Embodied Carbon 101 — Key Takeaways
Degenkolbers recently attended a webinar — Embodied Carbon 101 by The Boston Society of Architects— to educate our engineering staff on structural engineering’s role in carbon emission reduction as part of our involvement with the SE 2050 Commitment. This event kicked off Degenkolb’s broader journey in exploring the relationship between our profession and associated industries with embodied carbon. We compiled some of the key takeaways from the presentation below and invite you to tune into the webinar here and check out other resources by visiting SE2050.org.
Global warming is one of the most significant engineering challenges and societal challenges facing us today.
According to the UN’s Intergovernmental Panel on Climate Change (IPCC), the global average temperature between 1880 and 2012 has risen more than 0.85 C. This has led to calls from the scientific community for immediate action to avoid the most damaging, irreversible effects of the phenomena, “including increases in droughts, floods, and some other types of extreme weather; sea level rise; and biodiversity loss […] causing unprecedented risks to vulnerable persons and populations.” Estimates show we will need to limit the global average temperature change to 1.5 C by the end of the 21st century to avoid these effects.
Achieving this lofty goal requires drastic reduction in emissions by 2030 and net zero emissions by 2050; however, this would still only grant a 50% chance of meeting the 1.5C goal.
Additionally, the challenge to reduce emissions will be coupled with a drive to increase global building stock as developing nations join the global stage. Between construction and operation, buildings account for nearly two-thirds of global carbon emissions, with over 50% of them being upfront, which are known as embodied emissions. This presents engineers, architects, and contractors alike with a heavy burden to reduce their carbon footprints, but also an opportunity to lead the charge on combating global warming.
Life-Cycle Assessments (LCA)
During the presentation, one of the main focuses was the utilization of Life-Cycle Assessment (LCA) and its role in carbon reduction. LCA is a process by which a building, component, assembly, or project is analyzed to estimate the environmental impacts over its lifespan. In recent years, many programs have been developed to perform these complex analyses such as Tally, Beacon, and Athena; however, as we gain more information about the products and processes we are using, these analyses become increasingly complex. As a result, a full-scale LCA may not be feasible for all projects. This does not mean that aspects of LCA cannot be incorporated into the design process.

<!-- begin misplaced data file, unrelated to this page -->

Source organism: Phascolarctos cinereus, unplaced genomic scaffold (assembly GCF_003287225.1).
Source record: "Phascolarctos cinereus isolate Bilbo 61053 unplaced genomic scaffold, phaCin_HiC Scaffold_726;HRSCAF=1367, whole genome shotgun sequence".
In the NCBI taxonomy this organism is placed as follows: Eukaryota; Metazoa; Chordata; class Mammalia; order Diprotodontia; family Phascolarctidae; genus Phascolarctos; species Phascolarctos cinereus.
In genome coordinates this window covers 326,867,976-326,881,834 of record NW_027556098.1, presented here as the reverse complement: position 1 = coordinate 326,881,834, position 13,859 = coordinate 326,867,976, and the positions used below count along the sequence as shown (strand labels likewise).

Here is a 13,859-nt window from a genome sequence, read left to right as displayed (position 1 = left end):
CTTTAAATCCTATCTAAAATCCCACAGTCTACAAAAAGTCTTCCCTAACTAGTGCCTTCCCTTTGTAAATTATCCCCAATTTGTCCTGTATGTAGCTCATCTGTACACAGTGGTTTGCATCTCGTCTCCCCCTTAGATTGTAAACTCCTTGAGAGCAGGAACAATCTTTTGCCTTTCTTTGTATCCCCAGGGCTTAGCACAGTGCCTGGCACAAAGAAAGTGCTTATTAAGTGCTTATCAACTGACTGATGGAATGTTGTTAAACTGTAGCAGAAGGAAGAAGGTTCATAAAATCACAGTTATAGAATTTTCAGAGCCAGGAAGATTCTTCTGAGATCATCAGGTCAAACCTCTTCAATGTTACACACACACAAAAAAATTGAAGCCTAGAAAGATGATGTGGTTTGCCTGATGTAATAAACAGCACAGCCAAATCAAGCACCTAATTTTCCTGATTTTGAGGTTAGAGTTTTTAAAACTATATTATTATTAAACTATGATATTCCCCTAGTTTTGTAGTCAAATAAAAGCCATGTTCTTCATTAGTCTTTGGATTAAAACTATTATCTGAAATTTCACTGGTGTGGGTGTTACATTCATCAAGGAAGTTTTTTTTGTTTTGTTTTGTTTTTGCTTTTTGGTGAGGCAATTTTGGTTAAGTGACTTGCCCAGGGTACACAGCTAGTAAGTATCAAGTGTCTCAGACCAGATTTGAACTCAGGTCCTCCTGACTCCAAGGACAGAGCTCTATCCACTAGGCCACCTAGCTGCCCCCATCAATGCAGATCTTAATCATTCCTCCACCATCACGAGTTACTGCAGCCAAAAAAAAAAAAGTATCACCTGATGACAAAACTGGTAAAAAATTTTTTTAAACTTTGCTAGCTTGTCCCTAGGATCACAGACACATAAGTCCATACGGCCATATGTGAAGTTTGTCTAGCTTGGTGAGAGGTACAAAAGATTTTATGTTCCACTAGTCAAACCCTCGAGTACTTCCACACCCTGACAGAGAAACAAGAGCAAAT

Environmental Product Declarations (EPDs)
Environmental Product Declarations (EPDs) provide critical information about the emissions and environmental impacts of products and can be worked into the design process from the material selection phase without need for performing a whole-building analysis. Additionally, LCA can provide value at the end of a project by performing the analysis and comparing the completed project to others of similar context. Recently, organizations have also started databasing this information to allow for greater exchange of information and project comparison.
In addition to LCA, the webinar offered several strategies that structural engineers could implement in their projects to reduce their embodied carbon footprints.
1. Focus on materials and design processes.
The structure of a building often accounts for greater than 50% of the upfront embodied emissions. By focusing on our materials and design processes, engineers can significantly impact the carbon emissions of our projects.
2. Improve sustainability of materials through reuse and other technologies.
Cement, steel, and aluminum account for approximately 23% of global building sector CO2 emissions, and while not feasible to eliminate them as materials, we can still make great strides to improve their sustainability. This can be achieved by reuse of materials (such as recycled steel and concrete aggregate) and use of carbon-storing materials and technology. While not directly eliminating CO2 emissions, these strategies provide alternative means of offsetting the embodied carbon created by material production.
3. Improve efficiency and end of life design.
Lastly, engineers can further improve sustainability in their structural design by improving material-use efficiency and end of life design.
Addressing global warming is an issue that is paramount to the well-being of our society.
Degenkolb recognizes this reality and is striving to do our part to reduce emissions in our projects. The reality is, however, that our individual action is not enough if it does not encourage others to follow suit. By signing on to SE 2050, Degenkolb is committing not only to reducing our personal footprint, but also encouraging and educating others in our industry how to do so as well.